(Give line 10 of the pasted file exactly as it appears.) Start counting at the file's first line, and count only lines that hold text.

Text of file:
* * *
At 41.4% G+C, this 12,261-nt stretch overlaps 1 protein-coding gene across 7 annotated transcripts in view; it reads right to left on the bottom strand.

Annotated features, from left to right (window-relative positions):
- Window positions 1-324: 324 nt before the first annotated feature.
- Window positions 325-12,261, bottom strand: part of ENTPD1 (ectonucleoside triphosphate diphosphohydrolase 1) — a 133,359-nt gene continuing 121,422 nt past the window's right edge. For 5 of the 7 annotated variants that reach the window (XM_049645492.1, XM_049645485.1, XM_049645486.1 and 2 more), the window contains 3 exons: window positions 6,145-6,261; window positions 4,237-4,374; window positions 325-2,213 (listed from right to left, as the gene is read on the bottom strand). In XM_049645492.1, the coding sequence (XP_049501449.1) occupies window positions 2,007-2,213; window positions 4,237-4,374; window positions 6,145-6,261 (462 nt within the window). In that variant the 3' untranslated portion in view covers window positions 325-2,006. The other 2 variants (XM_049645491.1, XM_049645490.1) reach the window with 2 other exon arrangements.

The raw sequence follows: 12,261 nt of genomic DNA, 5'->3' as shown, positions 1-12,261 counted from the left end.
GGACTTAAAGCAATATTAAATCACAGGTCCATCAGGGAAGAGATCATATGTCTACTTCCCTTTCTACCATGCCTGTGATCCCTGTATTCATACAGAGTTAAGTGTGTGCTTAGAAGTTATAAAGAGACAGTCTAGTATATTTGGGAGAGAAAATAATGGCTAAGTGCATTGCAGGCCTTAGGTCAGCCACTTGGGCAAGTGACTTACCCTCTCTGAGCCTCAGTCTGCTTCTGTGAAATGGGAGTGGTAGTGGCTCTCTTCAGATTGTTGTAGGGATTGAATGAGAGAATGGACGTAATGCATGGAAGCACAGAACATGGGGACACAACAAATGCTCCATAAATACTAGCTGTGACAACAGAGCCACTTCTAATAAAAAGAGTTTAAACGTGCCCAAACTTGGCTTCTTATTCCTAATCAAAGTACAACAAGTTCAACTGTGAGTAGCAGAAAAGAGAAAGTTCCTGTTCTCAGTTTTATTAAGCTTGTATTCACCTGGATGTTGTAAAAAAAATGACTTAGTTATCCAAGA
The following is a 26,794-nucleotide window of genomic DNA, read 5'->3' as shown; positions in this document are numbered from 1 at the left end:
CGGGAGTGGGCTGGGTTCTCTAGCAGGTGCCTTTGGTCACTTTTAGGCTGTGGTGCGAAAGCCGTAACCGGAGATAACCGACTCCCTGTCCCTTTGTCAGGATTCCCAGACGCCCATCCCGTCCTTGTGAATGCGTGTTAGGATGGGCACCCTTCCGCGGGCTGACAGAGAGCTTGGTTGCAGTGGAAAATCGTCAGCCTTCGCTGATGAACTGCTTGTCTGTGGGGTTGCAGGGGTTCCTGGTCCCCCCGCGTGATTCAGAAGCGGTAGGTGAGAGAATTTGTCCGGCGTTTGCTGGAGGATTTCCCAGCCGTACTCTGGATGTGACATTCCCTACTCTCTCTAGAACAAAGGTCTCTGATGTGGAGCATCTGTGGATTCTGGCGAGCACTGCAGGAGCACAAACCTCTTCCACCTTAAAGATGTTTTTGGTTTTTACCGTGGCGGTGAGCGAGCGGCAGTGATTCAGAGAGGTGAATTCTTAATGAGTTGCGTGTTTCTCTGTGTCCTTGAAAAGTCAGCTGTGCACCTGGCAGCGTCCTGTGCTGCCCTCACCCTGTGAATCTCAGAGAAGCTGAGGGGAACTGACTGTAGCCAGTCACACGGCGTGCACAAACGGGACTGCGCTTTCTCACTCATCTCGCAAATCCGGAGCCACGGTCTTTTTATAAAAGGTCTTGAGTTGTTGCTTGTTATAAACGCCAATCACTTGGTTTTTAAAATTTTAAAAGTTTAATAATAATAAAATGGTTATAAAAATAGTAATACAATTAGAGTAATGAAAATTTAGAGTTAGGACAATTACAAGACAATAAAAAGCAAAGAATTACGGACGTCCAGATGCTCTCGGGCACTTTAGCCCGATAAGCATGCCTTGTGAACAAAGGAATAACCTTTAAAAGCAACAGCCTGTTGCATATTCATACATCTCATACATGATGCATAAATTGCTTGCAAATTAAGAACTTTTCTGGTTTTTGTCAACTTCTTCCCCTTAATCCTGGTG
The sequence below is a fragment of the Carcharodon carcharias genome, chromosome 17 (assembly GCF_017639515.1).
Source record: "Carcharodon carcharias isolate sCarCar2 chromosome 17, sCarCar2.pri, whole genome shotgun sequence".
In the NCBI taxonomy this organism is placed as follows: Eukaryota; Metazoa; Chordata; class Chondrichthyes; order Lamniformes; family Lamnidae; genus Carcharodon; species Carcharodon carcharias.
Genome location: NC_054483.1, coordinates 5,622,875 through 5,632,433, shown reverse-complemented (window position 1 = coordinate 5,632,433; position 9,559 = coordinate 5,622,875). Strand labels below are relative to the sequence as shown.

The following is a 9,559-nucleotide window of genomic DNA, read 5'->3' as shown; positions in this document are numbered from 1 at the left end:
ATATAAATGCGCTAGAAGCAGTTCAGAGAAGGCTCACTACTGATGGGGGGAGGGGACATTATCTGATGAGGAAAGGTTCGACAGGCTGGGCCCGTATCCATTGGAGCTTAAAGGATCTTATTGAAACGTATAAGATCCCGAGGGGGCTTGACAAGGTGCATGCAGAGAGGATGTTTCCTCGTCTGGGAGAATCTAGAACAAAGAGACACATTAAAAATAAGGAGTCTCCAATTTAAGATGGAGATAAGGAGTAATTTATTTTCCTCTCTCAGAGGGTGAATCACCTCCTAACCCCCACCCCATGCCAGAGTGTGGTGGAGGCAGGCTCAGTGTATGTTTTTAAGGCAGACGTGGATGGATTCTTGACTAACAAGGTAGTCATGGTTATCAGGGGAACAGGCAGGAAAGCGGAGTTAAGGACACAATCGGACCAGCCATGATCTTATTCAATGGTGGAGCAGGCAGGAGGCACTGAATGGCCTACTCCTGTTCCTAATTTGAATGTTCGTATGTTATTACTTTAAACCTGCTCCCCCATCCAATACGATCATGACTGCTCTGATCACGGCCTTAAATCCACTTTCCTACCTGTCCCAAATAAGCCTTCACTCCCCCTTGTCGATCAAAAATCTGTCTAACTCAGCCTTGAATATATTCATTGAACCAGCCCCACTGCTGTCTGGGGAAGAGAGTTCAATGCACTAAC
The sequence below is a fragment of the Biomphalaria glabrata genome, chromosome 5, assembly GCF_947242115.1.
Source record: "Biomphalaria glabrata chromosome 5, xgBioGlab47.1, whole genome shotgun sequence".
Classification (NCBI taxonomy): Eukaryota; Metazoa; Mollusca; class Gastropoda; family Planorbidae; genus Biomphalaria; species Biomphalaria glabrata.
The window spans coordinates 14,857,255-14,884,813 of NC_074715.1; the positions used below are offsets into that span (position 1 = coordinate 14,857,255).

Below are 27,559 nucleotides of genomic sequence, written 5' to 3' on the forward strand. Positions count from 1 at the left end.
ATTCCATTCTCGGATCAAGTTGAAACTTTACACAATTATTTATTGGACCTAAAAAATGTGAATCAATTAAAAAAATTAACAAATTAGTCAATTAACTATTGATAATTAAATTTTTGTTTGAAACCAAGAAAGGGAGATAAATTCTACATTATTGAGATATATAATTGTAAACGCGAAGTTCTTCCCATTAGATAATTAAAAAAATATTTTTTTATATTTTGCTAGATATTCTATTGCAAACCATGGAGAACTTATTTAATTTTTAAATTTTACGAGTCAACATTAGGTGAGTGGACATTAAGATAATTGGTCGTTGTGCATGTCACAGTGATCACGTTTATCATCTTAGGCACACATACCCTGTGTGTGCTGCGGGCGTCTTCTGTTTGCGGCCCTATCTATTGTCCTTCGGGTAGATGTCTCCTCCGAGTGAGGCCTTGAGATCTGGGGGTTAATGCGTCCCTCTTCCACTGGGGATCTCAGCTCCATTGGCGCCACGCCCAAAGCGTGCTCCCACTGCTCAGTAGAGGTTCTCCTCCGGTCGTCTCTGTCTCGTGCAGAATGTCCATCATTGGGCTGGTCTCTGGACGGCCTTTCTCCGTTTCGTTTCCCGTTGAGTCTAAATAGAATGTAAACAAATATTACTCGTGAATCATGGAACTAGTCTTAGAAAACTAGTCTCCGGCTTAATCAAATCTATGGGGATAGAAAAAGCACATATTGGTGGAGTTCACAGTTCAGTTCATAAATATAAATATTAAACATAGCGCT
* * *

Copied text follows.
Source record: "Carcharodon carcharias isolate sCarCar2 chromosome 17, sCarCar2.pri, whole genome shotgun sequence".